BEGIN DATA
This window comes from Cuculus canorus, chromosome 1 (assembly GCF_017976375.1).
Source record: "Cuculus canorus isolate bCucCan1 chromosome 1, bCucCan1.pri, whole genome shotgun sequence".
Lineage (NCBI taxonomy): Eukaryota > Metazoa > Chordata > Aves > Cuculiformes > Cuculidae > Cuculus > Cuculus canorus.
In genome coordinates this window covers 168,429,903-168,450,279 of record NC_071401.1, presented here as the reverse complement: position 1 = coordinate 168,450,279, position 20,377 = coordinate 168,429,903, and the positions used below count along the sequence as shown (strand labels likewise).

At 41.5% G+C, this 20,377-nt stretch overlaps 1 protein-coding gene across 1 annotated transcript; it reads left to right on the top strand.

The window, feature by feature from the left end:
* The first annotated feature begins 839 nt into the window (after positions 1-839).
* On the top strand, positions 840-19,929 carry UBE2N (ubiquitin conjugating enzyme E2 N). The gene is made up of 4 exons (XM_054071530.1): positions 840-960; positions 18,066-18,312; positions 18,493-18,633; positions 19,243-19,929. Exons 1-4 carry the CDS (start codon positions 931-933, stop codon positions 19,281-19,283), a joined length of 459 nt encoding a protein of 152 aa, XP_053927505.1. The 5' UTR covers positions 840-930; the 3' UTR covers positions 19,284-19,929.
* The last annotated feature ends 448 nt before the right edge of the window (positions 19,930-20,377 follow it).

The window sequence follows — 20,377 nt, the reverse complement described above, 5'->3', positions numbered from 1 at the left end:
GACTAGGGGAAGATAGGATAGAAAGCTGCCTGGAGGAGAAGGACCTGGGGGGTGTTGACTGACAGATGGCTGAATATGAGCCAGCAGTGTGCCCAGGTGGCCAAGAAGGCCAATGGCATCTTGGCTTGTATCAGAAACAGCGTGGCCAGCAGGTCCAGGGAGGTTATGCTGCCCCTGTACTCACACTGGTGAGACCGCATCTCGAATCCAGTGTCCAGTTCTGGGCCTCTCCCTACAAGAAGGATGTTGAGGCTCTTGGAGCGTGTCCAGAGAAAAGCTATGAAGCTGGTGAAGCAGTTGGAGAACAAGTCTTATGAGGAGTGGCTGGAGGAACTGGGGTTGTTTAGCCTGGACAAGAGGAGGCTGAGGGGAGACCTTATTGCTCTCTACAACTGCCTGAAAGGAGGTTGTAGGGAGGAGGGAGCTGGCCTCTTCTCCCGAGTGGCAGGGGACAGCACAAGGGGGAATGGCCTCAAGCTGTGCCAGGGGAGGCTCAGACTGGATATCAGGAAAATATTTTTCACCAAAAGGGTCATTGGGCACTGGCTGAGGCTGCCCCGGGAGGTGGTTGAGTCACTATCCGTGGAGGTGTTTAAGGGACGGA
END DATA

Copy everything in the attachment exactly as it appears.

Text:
This window comes from Cuculus canorus, chromosome 1 (assembly GCF_017976375.1).
Source record: "Cuculus canorus isolate bCucCan1 chromosome 1, bCucCan1.pri, whole genome shotgun sequence".
Lineage (NCBI taxonomy): Eukaryota > Metazoa > Chordata > Aves > Cuculiformes > Cuculidae > Cuculus > Cuculus canorus.
In genome coordinates this window covers 168,429,903-168,450,279 of record NC_071401.1, presented here as the reverse complement: position 1 = coordinate 168,450,279, position 20,377 = coordinate 168,429,903, and the positions used below count along the sequence as shown (strand labels likewise).

At 41.5% G+C, this 20,377-nt stretch overlaps 1 protein-coding gene across 1 annotated transcript; it reads left to right on the top strand.

The window, feature by feature from the left end:
* The first annotated feature begins 839 nt into the window (after positions 1-839).
* On the top strand, positions 840-19,929 carry UBE2N (ubiquitin conjugating enzyme E2 N). The gene is made up of 4 exons (XM_054071530.1): positions 840-960; positions 18,066-18,312; positions 18,493-18,633; positions 19,243-19,929. Exons 1-4 carry the CDS (start codon positions 931-933, stop codon positions 19,281-19,283), a joined length of 459 nt encoding a protein of 152 aa, XP_053927505.1. The 5' UTR covers positions 840-930; the 3' UTR covers positions 19,284-19,929.
* The last annotated feature ends 448 nt before the right edge of the window (positions 19,930-20,377 follow it).

The window sequence follows — 20,377 nt, the reverse complement described above, 5'->3', positions numbered from 1 at the left end:
GACTAGGGGAAGATAGGATAGAAAGCTGCCTGGAGGAGAAGGACCTGGGGGGTGTTGACTGACAGATGGCTGAATATGAGCCAGCAGTGTGCCCAGGTGGCCAAGAAGGCCAATGGCATCTTGGCTTGTATCAGAAACAGCGTGGCCAGCAGGTCCAGGGAGGTTATGCTGCCCCTGTACTCACACTGGTGAGACCGCATCTCGAATCCAGTGTCCAGTTCTGGGCCTCTCCCTACAAGAAGGATGTTGAGGCTCTTGGAGCGTGTCCAGAGAAAAGCTATGAAGCTGGTGAAGCAGTTGGAGAACAAGTCTTATGAGGAGTGGCTGGAGGAACTGGGGTTGTTTAGCCTGGACAAGAGGAGGCTGAGGGGAGACCTTATTGCTCTCTACAACTGCCTGAAAGGAGGTTGTAGGGAGGAGGGAGCTGGCCTCTTCTCCCGAGTGGCAGGGGACAGCACAAGGGGGAATGGCCTCAAGCTGTGCCAGGGGAGGCTCAGACTGGATATCAGGAAAATATTTTTCACCAAAAGGGTCATTGGGCACTGGCTGAGGCTGCCCCGGGAGGTGGTTGAGTCACTATCCGTGGAGGTGTTTAAGGGACGGA